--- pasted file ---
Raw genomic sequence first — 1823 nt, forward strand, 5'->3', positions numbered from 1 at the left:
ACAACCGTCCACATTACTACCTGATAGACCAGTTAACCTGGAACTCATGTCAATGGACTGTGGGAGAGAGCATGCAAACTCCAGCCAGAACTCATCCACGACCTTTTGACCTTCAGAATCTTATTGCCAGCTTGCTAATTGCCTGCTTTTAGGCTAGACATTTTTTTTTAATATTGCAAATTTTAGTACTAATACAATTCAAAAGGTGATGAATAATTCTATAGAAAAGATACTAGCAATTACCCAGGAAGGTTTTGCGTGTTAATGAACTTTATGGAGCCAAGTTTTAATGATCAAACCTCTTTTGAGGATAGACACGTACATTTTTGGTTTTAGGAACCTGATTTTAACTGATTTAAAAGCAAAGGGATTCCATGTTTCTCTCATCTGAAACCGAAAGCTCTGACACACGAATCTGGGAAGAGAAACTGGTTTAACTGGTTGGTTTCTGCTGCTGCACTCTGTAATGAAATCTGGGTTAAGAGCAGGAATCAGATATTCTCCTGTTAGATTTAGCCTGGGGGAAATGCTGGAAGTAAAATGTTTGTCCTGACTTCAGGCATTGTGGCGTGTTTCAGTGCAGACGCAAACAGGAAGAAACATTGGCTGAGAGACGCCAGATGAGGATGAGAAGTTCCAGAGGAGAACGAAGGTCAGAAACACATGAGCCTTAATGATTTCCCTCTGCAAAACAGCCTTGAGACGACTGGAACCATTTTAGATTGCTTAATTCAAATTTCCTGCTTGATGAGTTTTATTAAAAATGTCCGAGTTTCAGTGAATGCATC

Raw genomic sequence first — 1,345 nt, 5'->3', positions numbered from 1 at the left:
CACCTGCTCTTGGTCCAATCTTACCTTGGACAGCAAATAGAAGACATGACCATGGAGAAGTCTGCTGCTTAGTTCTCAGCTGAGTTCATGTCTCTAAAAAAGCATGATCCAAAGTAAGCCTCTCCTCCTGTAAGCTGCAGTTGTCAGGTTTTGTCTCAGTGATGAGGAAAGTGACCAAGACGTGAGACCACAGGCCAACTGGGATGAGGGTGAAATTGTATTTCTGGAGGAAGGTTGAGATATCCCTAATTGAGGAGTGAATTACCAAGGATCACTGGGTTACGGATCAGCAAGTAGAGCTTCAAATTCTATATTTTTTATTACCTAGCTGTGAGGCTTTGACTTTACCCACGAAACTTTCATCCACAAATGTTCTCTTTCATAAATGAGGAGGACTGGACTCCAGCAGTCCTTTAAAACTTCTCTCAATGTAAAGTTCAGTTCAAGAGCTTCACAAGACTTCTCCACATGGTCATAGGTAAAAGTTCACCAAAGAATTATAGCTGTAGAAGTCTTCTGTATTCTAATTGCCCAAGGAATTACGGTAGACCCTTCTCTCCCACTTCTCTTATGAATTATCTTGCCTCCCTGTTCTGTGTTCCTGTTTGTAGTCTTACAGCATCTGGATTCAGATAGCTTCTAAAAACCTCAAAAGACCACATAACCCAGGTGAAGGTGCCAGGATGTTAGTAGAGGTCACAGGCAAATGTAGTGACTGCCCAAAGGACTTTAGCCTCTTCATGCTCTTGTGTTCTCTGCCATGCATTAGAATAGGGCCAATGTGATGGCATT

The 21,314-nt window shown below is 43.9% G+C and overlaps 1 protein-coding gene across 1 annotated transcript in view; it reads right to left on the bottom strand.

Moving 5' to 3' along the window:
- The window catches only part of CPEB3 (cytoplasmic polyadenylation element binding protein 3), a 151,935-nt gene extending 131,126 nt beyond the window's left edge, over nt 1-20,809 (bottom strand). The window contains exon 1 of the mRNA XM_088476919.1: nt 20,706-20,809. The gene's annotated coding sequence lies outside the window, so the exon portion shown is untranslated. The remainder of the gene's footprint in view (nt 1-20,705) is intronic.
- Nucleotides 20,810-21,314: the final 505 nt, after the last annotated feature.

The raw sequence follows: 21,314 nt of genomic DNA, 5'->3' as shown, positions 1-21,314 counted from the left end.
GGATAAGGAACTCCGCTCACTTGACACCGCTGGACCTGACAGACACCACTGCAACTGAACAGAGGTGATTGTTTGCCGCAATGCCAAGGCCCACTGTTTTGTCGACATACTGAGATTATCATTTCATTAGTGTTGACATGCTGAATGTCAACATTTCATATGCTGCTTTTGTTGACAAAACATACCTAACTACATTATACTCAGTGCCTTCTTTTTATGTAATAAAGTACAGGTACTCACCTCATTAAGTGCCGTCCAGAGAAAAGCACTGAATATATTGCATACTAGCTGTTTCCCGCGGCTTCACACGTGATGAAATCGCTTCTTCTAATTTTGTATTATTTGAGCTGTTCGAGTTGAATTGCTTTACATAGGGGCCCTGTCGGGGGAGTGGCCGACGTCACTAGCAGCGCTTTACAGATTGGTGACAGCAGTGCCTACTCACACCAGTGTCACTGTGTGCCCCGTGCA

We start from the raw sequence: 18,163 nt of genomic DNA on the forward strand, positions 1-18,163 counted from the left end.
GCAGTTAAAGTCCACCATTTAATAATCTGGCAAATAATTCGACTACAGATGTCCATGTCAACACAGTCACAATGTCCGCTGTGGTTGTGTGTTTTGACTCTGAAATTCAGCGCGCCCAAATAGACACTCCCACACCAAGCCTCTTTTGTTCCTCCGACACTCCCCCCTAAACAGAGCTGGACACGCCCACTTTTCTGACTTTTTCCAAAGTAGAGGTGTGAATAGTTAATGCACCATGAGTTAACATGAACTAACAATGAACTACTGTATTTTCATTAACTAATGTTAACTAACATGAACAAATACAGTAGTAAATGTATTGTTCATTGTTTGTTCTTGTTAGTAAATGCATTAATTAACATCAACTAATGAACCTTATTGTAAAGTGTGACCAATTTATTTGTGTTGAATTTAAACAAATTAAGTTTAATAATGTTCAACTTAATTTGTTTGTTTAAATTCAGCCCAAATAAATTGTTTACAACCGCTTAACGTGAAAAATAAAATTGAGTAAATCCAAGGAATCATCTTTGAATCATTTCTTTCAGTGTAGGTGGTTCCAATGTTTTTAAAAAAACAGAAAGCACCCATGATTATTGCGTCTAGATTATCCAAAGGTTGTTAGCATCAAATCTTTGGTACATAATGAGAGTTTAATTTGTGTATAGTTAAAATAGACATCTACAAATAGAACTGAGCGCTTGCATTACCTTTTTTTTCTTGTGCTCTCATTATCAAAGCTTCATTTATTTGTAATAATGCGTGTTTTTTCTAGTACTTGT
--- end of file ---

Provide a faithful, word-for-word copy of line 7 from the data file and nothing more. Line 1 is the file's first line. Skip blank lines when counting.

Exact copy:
- The window catches only part of CPEB3 (cytoplasmic polyadenylation element binding protein 3), a 151,935-nt gene extending 131,126 nt beyond the window's left edge, over nt 1-20,809 (bottom strand). The window contains exon 1 of the mRNA XM_088476919.1: nt 20,706-20,809. The gene's annotated coding sequence lies outside the window, so the exon portion shown is untranslated. The remainder of the gene's footprint in view (nt 1-20,705) is intronic.